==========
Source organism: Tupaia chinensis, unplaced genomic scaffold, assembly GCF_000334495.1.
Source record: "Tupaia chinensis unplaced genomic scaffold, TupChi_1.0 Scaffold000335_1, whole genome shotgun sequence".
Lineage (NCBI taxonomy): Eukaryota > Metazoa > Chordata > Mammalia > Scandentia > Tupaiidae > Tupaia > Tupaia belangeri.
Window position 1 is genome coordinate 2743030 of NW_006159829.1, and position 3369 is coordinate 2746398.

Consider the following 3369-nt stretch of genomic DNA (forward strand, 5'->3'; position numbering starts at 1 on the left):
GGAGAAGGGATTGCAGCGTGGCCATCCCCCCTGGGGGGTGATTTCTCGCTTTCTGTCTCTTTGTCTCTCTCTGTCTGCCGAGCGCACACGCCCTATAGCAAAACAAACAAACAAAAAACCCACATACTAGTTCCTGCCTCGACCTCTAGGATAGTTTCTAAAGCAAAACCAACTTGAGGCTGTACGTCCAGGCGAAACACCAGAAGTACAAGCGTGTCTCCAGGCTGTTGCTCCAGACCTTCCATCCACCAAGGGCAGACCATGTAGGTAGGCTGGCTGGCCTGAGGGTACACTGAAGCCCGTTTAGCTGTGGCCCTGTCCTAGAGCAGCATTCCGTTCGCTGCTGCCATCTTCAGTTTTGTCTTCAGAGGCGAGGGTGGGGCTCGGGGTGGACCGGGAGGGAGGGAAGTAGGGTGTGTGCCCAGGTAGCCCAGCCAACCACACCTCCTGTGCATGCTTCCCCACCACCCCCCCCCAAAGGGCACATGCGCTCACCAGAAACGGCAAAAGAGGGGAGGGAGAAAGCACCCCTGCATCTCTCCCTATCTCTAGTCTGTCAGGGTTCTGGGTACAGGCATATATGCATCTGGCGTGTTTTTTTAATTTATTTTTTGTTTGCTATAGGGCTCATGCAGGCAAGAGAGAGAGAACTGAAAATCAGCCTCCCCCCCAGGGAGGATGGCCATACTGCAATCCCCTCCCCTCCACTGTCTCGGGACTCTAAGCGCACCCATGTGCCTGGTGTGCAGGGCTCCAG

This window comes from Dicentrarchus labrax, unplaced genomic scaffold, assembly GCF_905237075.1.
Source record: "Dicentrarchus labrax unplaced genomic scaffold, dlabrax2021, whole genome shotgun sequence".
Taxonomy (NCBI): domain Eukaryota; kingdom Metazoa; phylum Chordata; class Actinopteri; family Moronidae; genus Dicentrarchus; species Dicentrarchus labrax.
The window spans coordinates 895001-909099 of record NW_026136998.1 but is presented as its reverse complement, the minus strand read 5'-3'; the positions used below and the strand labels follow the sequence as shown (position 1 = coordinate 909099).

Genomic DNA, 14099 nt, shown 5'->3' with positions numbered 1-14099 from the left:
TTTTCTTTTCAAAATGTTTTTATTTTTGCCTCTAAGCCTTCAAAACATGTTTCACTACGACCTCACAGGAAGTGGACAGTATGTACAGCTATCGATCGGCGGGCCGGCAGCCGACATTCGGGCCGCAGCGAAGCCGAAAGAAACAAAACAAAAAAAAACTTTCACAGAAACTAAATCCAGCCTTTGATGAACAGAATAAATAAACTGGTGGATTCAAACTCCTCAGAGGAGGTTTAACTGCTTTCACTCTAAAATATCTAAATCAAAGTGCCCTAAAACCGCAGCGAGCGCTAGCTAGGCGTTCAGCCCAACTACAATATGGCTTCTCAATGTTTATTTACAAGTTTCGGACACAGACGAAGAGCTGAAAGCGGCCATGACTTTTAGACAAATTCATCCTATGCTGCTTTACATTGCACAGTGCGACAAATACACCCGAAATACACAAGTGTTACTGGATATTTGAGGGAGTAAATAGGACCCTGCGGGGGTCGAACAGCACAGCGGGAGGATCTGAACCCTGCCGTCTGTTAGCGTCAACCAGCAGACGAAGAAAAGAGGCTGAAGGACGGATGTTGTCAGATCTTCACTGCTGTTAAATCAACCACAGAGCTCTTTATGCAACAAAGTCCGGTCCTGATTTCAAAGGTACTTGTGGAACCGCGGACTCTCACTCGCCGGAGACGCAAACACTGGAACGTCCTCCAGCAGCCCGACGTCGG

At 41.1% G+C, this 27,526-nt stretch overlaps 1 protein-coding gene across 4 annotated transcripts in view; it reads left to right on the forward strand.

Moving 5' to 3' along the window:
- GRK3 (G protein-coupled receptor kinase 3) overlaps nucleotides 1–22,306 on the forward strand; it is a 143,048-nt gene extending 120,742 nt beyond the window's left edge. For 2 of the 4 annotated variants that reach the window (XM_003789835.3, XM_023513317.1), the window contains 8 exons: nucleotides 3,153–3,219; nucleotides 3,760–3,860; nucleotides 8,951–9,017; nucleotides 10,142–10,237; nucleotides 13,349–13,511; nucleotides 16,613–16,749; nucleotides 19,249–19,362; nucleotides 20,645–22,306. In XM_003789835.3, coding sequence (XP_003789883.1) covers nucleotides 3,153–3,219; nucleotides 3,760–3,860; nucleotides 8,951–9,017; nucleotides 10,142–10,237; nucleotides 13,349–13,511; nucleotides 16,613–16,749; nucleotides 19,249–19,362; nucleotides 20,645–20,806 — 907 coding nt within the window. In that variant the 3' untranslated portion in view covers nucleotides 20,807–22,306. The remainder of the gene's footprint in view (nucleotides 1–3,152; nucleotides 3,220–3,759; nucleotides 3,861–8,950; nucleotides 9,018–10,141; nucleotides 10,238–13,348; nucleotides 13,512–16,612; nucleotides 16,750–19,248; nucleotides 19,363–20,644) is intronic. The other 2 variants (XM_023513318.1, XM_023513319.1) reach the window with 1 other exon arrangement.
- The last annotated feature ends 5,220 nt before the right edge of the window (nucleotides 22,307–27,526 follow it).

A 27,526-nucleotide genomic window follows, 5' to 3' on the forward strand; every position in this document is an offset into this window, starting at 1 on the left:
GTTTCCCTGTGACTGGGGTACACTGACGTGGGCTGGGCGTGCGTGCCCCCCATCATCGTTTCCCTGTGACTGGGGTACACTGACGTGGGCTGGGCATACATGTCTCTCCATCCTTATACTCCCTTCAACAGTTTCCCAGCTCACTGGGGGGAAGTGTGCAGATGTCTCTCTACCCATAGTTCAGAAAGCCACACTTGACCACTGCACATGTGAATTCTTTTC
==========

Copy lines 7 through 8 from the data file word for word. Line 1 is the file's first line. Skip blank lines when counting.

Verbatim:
This window comes from Dicentrarchus labrax, unplaced genomic scaffold, assembly GCF_905237075.1.
Source record: "Dicentrarchus labrax unplaced genomic scaffold, dlabrax2021, whole genome shotgun sequence".